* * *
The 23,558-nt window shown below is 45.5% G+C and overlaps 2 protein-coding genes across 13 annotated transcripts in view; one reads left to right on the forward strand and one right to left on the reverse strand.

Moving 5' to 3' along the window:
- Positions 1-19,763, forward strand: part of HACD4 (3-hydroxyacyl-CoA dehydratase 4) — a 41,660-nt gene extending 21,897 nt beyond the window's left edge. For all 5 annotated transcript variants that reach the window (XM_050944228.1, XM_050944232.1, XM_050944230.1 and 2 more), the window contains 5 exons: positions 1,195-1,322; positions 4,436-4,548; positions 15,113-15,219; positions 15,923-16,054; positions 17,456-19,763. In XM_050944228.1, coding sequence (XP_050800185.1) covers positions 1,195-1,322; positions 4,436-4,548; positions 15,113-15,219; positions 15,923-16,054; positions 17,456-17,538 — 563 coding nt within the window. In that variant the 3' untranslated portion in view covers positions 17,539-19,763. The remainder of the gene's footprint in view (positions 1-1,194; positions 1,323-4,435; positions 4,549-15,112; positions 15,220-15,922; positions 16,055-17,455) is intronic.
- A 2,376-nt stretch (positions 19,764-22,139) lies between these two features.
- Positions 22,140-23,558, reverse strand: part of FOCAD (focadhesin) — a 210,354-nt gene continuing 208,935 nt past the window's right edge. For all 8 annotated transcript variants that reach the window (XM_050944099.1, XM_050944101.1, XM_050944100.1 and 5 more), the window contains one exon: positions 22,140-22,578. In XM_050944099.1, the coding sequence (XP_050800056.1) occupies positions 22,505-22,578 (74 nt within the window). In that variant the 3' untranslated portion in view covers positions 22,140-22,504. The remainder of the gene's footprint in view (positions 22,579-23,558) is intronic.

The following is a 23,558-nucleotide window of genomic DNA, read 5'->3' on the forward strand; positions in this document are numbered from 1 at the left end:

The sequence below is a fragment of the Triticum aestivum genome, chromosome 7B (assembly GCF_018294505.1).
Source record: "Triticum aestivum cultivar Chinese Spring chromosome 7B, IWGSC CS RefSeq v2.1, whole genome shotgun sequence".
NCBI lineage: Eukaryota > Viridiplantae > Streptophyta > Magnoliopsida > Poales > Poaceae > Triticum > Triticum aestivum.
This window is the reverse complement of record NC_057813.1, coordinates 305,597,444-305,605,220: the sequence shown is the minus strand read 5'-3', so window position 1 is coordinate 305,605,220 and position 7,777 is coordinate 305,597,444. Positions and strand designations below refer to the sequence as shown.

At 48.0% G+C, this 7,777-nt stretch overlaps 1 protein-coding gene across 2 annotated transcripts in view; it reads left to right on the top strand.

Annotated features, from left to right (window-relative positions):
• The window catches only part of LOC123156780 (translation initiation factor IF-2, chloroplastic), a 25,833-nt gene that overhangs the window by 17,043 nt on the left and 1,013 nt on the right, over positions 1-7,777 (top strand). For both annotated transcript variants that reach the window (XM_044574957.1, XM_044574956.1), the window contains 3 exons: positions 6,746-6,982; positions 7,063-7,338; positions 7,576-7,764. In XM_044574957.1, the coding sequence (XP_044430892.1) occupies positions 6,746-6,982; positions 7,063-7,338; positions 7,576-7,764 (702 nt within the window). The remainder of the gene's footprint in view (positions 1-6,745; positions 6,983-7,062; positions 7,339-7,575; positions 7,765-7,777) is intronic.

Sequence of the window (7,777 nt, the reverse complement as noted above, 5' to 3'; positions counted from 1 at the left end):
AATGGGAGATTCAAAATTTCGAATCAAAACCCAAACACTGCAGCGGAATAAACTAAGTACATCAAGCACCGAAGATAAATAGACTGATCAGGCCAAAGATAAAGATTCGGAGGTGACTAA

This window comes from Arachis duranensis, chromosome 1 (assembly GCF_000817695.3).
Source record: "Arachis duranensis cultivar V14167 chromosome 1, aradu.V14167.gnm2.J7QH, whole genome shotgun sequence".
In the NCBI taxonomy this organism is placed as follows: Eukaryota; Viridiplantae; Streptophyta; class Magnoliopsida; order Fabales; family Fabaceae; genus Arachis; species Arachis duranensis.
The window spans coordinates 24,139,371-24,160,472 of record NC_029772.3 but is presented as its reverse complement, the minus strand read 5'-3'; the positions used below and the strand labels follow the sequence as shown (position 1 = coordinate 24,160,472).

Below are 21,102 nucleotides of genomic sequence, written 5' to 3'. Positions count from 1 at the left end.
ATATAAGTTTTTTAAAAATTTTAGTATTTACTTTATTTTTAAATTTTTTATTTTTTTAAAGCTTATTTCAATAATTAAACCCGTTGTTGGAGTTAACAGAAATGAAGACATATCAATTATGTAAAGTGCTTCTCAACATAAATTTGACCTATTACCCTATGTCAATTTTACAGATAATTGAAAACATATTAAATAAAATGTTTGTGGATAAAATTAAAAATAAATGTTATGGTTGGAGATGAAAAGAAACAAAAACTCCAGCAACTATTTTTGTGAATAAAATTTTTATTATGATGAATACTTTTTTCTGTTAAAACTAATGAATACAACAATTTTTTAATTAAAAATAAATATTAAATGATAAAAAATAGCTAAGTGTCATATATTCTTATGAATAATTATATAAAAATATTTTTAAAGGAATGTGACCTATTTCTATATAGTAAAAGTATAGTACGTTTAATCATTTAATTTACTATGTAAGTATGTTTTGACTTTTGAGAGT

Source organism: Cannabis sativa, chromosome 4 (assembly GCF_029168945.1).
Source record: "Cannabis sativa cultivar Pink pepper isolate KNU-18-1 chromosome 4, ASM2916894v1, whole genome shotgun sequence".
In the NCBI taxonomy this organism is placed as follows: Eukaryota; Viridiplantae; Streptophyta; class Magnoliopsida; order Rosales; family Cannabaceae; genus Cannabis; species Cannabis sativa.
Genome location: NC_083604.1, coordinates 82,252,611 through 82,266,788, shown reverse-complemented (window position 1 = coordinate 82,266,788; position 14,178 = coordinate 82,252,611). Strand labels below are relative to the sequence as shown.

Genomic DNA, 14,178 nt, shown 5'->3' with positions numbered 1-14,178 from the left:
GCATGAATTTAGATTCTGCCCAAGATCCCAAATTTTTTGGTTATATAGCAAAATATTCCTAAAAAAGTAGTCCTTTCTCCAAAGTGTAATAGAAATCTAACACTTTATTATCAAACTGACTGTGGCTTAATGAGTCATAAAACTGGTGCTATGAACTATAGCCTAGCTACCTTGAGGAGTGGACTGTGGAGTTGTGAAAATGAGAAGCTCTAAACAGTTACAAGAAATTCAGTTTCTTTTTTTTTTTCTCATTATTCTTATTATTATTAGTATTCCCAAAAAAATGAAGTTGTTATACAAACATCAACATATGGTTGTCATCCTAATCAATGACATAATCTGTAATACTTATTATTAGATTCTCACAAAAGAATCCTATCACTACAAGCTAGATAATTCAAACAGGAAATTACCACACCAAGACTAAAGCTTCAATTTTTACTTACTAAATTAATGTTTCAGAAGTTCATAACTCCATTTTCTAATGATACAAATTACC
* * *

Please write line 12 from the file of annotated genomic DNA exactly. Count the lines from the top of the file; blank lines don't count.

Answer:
Annotated features, from left to right (window-relative positions):